Time keeps ticking…

I’m a first generation Canadian on my mum’s side. Mum was born in Scotland, and she, her parents, her aunt and uncle, and her grandmother came to Canada in 1957. These were the relatives I grew up with, the people I consider my closest family, the ones we spent Christmases with and whose homes were always my favourite places to visit. Most of them are gone now. Of the original immigrant family, only my mum and her aunt are still with us, along with mum’s cousins, born in Canada.

My great grandmother, the inimitable “More Grannies”, so dubbed by my sister and me, was born on December 23, 1887. She died just 19 days shy of her hundredth birthday in 1987, when I was a teenager. Every year when I was a kid, her daughter, my lovely great aunt Lily, with whom she lived, hosted a birthday party for her. The guests were always the same: friends, family, and neighbours, many of them Scottish or English immigrants, too. I’m reminded of those parties every time I hear “The Old Sod” by Spirit of the West. There’s a line in there that puts me back in that red-tiled basement party room every time: “There’s a bar in the rec room in the basement of our house…”

I loved those parties. They were always happy times, with singing and dancing and a spare room nearby lined with tables laden with treats, and I remember them through the eyes of a kid who loved people watching, loved listening to the grown-up conversations and watching the adults get goofy. The room did, indeed, have a bar in the corner. I played junior bartender many times, long before I was old enough to have tasted any of it (and I wouldn’t have dared!).

Lily and Pat’s friends who came to those parties are faces I saw all through my childhood, some just there and some at other times through the year. I was too young for them to be my friends, too, but they were there, a part of the tapestry of my life, and I had a great affection for some of them. Two of them have died this year, one just last night, and I’m saddened by their loss.

Florence was a tall, deep-voiced woman who was always invited to sing at any party, and always obliged. She died earlier this year.

Last night, we lost Anne, whom I’ve known my whole life. She was in her mid-eighties and was very ill, so her death wasn’t unexpected, but it made me sad, anyway. Up in my daughter’s room, there’s a tattered, disintegrating old baby blanket, THE blanket, the one she wouldn’t sleep without for years, preserved from further destruction by being zipped into a mesh laundry bag, so she can still see it. That blanket was a baby gift from Anne.

The days of those basement parties are long past, but I remember them. I wish sometimes we could flash back in time so my daughter could share some of those experiences. But I’ll tell her the stories until she rolls her eyes because I’m repeating myself AGAIN. That’s my job as a mother, right? 🙂

The women of the family before they had the basement, Christmas 1958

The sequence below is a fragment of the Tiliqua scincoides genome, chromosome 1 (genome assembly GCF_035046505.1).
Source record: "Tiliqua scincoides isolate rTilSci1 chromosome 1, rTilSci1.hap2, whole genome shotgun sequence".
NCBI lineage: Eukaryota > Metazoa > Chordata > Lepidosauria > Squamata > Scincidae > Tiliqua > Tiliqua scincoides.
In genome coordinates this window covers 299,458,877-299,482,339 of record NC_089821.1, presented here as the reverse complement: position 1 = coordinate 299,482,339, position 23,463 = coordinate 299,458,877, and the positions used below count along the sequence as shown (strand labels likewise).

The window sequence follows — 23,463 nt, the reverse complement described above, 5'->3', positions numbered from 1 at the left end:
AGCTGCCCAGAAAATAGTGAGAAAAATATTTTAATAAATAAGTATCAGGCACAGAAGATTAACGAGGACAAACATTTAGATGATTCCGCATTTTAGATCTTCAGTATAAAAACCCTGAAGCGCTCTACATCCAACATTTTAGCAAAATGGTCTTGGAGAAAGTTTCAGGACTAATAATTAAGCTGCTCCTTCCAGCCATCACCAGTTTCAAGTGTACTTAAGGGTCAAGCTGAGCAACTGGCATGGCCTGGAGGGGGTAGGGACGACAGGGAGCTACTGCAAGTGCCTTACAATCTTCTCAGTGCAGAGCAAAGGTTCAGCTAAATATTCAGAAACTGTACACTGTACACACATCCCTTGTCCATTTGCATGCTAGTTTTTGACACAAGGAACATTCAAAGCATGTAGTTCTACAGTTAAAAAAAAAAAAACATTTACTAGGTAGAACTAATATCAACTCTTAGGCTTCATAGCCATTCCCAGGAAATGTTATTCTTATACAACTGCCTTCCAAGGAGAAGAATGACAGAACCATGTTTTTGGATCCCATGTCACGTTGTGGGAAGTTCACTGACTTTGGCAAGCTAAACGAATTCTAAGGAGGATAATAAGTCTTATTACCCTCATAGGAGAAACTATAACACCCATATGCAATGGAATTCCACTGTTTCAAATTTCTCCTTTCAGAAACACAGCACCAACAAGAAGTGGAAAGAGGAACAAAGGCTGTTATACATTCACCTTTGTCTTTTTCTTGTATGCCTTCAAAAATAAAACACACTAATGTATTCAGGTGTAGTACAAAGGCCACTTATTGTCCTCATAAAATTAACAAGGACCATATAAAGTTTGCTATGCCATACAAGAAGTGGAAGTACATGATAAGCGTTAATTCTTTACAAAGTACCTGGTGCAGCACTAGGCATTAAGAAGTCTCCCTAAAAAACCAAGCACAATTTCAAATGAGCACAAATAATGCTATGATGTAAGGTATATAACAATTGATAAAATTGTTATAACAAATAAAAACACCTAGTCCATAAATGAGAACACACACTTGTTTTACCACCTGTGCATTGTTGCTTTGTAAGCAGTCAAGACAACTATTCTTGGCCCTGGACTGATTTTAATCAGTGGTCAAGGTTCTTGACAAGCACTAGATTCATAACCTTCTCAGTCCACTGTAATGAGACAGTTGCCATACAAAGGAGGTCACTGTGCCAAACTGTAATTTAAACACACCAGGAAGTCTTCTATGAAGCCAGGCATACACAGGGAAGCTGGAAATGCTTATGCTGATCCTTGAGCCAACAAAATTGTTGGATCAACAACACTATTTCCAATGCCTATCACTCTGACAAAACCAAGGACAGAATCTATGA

2010-04-07T16:22:32-07:00

13 Comments

  1. BJ April 7, 2010 at 4:37 pm

    I’m sorry about your friend. I’m glad you have so many good memories of her.

    • Kathy April 7, 2010 at 4:46 pm

      Thank you.

  2. lindagrimes April 7, 2010 at 5:06 pm

    I’m sorry for your loss, Kathy. Your post is lovely–the perfect way to remember your friend.

    • Kathy April 7, 2010 at 6:02 pm

      Thanks, Linda.

  3. kcdyer April 7, 2010 at 5:47 pm

    Ah, Kathy. Lovely to hear that Anne’s was a life well-lived, however sad her loss.

    ~kc

    • Kathy April 7, 2010 at 6:02 pm

      Thanks, kc.

  4. A Novel Woman April 7, 2010 at 7:49 pm

    Oh, Kathy, I’m so sorry to hear about your Anne. I loved your stories, though. My grandmother was born around the same time, in 1889 and she too died just shy of her 100th birthday, just a short time after my son was born. I still miss her.

    But I’ll raise a glass to rec rooms and bars and our loved ones who gather ’round them.

    Pam

    • Kathy April 7, 2010 at 8:01 pm

      Thanks, Pam. Make it a glass of scotch…That would be perfect.

  5. Julie K April 7, 2010 at 8:11 pm

    You made a tear fall for my fallen ancestors…the ones I remember from Christmases past. I’m so sorry for your loss. but happy that you have the memories you will cherish.

    And yes, it is your job as a mother. I just went home for Easter and pestered my mother for some of her memories, just to hear them again.

    J

  6. Don McQuinn April 7, 2010 at 10:10 pm

    What grand memories, what a grand clan. There’s a sadness that comes of the losses, but what an unspeakably sad world it’d be without the joy they bring us while they’re here. Your remembrance is their immortality.

  7. Dale April 7, 2010 at 11:35 pm

    I can’t say it better than Don. Anne leaves a wonderful legacy in your memories.

    • Kathy April 8, 2010 at 9:20 am

      Julie, Don, and Dale, thank you for your lovely comments and for stopping by.

  8. Ev Bishop April 10, 2010 at 10:11 am

    I’m sorry for your loss, Kathy–even when a loved one’s death isn’t unexpected, it’s still very sad to know that we’ll be without them on this earth.

    What a lovely tribute this post was–and what a wonderful heritage the women in your life left you: a wealth of stories. The picture and its caption cracked me up.

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